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  • Imagine life with no television, no computers, and where books are a rarity. The power of art would increase exponentially because you wouldn't be inundated with visual images all the time. The handful of artworks you might see in your entire life
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  • The Artist Daily Facebook Painting of the Month has been decided. Check in at the Facebook page to see who it is and help us celebrate with the winner. Enjoy!
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  • I can't think of a single parent who lolls in the passenger seat of the car, detached while observing their teenaged driver's inaugural foray into the city streets. Sometimes we rest, relax and dream--not, however, when we are actively painting
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  • Comics, of course! Back in college I got a little bit obsessed with the history of comics, mostly as an art appreciator, although I was also fascinated by how much social commentary was injected into the narratives and stories. But my interest in comics
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  • My mom is an artist, but she's nothing like me. For all that, we're both artists. If you want to know where I got my artist genes, I got most of them from her. Genes alone don't make an artist, though. Making art is kind of a stupid career
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  • Master instructor Dan Thompson teaches you how to combine numerous measurement and proportional strategies during gesture and figure drawing to create rewarding, unified results.
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  • In this issue of American Artist, we look at both the plein air and figurative work of the California art scene. Articles feature the upcoming “On Location in Malibu” exhibition, the philosophies and artwork of NovoRealism, Weekend With the Masters instructor Jennifer McChristian, and the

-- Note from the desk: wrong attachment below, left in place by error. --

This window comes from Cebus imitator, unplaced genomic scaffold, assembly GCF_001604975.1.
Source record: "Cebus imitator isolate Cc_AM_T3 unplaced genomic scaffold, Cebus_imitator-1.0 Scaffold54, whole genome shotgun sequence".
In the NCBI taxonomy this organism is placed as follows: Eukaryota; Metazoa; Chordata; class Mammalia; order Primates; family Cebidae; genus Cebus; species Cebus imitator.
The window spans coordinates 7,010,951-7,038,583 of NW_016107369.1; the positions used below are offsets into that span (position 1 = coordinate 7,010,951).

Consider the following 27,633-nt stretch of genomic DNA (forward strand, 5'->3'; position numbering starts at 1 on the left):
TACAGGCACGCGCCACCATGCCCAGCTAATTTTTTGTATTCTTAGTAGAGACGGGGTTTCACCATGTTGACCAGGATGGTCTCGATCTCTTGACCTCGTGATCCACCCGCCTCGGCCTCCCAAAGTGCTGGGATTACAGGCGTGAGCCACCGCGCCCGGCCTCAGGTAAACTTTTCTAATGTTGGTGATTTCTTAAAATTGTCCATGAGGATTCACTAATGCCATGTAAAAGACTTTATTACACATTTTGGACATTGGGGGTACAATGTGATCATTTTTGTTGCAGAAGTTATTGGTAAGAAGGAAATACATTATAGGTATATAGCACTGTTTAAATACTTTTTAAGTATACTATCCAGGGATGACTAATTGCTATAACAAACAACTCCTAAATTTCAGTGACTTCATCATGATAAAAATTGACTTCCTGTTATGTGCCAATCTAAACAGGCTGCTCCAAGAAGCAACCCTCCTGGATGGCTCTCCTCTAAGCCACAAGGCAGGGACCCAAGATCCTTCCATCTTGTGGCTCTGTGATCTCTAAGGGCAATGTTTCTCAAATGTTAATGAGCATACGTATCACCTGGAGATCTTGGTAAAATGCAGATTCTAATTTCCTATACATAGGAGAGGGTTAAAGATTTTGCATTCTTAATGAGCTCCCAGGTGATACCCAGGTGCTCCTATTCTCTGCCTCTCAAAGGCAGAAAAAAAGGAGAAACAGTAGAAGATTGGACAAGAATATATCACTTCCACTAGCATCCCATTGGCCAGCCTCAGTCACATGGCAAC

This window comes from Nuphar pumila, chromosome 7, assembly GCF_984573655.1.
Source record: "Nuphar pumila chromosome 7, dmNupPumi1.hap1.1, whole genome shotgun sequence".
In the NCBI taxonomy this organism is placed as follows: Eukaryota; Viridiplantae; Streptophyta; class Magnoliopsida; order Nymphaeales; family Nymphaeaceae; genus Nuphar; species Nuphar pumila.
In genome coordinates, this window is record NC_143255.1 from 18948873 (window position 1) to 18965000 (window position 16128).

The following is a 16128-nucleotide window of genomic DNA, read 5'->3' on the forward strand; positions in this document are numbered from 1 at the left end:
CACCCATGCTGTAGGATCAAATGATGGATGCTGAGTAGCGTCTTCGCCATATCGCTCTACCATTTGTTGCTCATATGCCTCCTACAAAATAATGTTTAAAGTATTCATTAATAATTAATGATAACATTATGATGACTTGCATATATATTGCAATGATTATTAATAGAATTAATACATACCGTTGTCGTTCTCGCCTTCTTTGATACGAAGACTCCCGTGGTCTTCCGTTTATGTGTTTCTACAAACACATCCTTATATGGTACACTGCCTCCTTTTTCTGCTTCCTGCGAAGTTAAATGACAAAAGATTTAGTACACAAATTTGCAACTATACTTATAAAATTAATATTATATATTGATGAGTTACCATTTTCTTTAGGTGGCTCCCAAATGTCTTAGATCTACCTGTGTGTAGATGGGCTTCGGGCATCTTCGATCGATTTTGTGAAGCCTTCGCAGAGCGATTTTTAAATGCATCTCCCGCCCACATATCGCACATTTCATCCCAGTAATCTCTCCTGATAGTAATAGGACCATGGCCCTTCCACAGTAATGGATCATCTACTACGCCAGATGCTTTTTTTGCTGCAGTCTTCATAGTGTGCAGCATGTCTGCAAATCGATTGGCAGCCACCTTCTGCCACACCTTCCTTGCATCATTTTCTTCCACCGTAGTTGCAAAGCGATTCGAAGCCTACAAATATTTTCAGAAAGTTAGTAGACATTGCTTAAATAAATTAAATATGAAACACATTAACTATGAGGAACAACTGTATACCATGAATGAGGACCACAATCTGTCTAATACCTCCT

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  • In its most elementary form, a pen and ink drawing is stark black marks against a white surface. No dilution of color, no shades of gray. But artists who've spent time inking their way across a page know that drawing with ink can actually be an incredibly
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  • Can you think back and remember what it was like to really struggle with a concept? I've got no pride. I've done this a ton of times--riding my bike, algebra, Avogadro's number...and perspective drawing . I thought once I got to college and
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  • I've come to realize that that old saying "It's not always what you know, but who you know," is spot on. Even at American Artist magazine . Luckily, "we" know a lot of people, and as a result we have remarkable access to some
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  • The Norwegian Artist and I have a friend who specializes in painting small pet animals...that is, when he paints. While to paint regularly, you don't need a huge space, you'll find yourself happiest with a designated one. On the Horizon by Steve
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  • In their day, the Hudson River School landscape artists were so popular with the public that people would line up and pay a fair amount of money just to view a single painting. Our plein air blogger Jennifer King shares her insights on why the works of
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  • Short of lobotomy, we will always have the equivalent of mental trails that our brains follow when we are painting. Artists develop these based on painting techniques that they've learned along the way, or they can be expressions of inherent ideas
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  • Different people attend painting workshops with varying expectations, but the ones who get the most out of the experience are those who recognize that workshops are not: A workshop gives you the opportunity to start at one point in your artistic journey
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  • I started off seeing skin tones in a closed off way, not really pushing to find the dimension and depth right in front of me. I almost felt I was still pulling a Crayon out of the box to color a figure's form from head to toe like I did in childhood